Open source is a way to develop and share software. The open source model of software development makes both ideas and products available for everyone to see and utilize within the boundaries set by certain licensing models. Private persons and companies (end users) can take part in the development process, which helps in finding and fixing programming errors. This collaboration often results in good data security, high software quality and interoperability. Different licensing models determine how licensed software can be distributed and combined.
Open source code must be properly licensed. The independent commercialization of the software may be the basis for the choice of license. When choosing the license, other case-specific needs must also be taken into account. You should discuss your choice of licence with your supervisor, the Head of Laboratory, or the Dean.
GNU General Public License (GPL) gives anyone the right to use, copy, change, and distribute the software and their source code. GPL licensing also guarantees that these rights are retained with regard to the new and modified software based on GPL licensed source code. This makes GPL a copy left license. Please note that there is also GNU Lesser General Public License (LGPL), which, unlike GPL, doesn't require other projects with parts of the code to be similarly licensed.
Dual licensing is utilized in cases where the goal is to sell commercial licenses in addition to distributing research licenses. It is important that all of the software authors have agreed, that the software may be released initially under multiple licenses. In these cases, a license for this specific use is compiled together with university's legal services. In addition, Tampere University lawyers are intended to predominantly lend their licensing support in cases concerning commercially significant projects and to research groups seeking outside funding.
All aforementioned licenses include a limitation of liability, ensuring that the copyright holder and software developer are not liable for the use of the licensed material.
Other open source licensing options are described at the Open Source Initiative website. GitHub’s Choose a License page reviews the differences between the different licenses. More information on choosing an alternative license is available at the Free Software Foundation website. However, it is important to note that Creative Commons licenses are not suitable for source code.
Read more about the differences in open source licenses.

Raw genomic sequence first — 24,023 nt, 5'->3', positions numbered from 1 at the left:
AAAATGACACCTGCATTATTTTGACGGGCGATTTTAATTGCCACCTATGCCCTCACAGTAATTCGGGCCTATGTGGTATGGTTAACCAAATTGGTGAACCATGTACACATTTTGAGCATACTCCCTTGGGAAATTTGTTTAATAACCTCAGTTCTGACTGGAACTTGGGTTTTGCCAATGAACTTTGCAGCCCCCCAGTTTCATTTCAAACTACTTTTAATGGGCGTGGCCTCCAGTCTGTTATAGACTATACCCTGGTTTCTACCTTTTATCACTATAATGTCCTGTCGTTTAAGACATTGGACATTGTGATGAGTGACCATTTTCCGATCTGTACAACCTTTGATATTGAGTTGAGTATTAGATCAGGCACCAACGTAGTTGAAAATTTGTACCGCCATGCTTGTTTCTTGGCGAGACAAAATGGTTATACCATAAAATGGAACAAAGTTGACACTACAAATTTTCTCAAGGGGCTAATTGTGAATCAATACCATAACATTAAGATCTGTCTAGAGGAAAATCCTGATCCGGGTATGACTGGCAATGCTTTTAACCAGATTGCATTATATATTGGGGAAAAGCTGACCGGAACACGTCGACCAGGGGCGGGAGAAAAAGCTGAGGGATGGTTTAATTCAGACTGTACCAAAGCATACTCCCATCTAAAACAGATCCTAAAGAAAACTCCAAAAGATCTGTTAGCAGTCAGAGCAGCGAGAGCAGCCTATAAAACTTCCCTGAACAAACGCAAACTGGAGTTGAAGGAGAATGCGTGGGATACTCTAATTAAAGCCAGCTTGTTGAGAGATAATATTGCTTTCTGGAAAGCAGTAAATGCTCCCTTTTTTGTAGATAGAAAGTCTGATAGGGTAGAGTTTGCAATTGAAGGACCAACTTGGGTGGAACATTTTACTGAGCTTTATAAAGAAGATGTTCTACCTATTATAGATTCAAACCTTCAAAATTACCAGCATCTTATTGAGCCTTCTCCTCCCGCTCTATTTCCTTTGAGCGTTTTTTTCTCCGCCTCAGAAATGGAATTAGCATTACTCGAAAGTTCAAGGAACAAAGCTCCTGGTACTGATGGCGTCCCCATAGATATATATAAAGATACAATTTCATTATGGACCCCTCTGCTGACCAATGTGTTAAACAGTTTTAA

Open licenses can be roughly divided to two classes: sticky and non-sticky. In both cases everyone is free to use and copy the original program, the difference lies in continuing development.
Permissive license might interest corporations slightly more. Sticky license might attract slightly more independent developers.
In both cases there are no direct limitations for commercial use. A free program can be used in private business, and for example support services for the program can be sold. A corporation may also pay for developer to implement a specific feature.
|Photographer:||Ryan McGuire, https://stocksnap.io/photo/780C6B6865|
It is recommended that source code be shared and distributed where it is most appropriate, as determined by funding and other factors.
The recommended venue for sharing open source code is GitHub. If more appropriate, code can also be shared through the system used by the software the code contributions belong to. If the code is intended to be stored for a long period of time, Zenodo should be preferred instead of GitHub.
Open source code that cannot be saved on GitHub or other such service can be saved on TUTCRIS as zip files or in other similar formats. The most appropriate save location for open source code on TUTCRIS is Artistic and non-textual form > Software.
It is recommended that at least the metadata concerning the source code is saved on TUTCRIS. Please also take care that the source code is citable.
Make sure that the metadata includes, at the very least:
By the copyright law of Finland a computer program is an artwork having copyright just like a composition, poet etc. By the same law the copyright will remain -- unlike in private business -- to the writer to "computer program made by someone independently working on teaching or research at academy".
Hence an explicit contract is always needed if the copyrights are transferred to the university.
Is there something you did not found in this guide? Or is some important information missing? You can always contact us for further information, and we will help you with the research data management.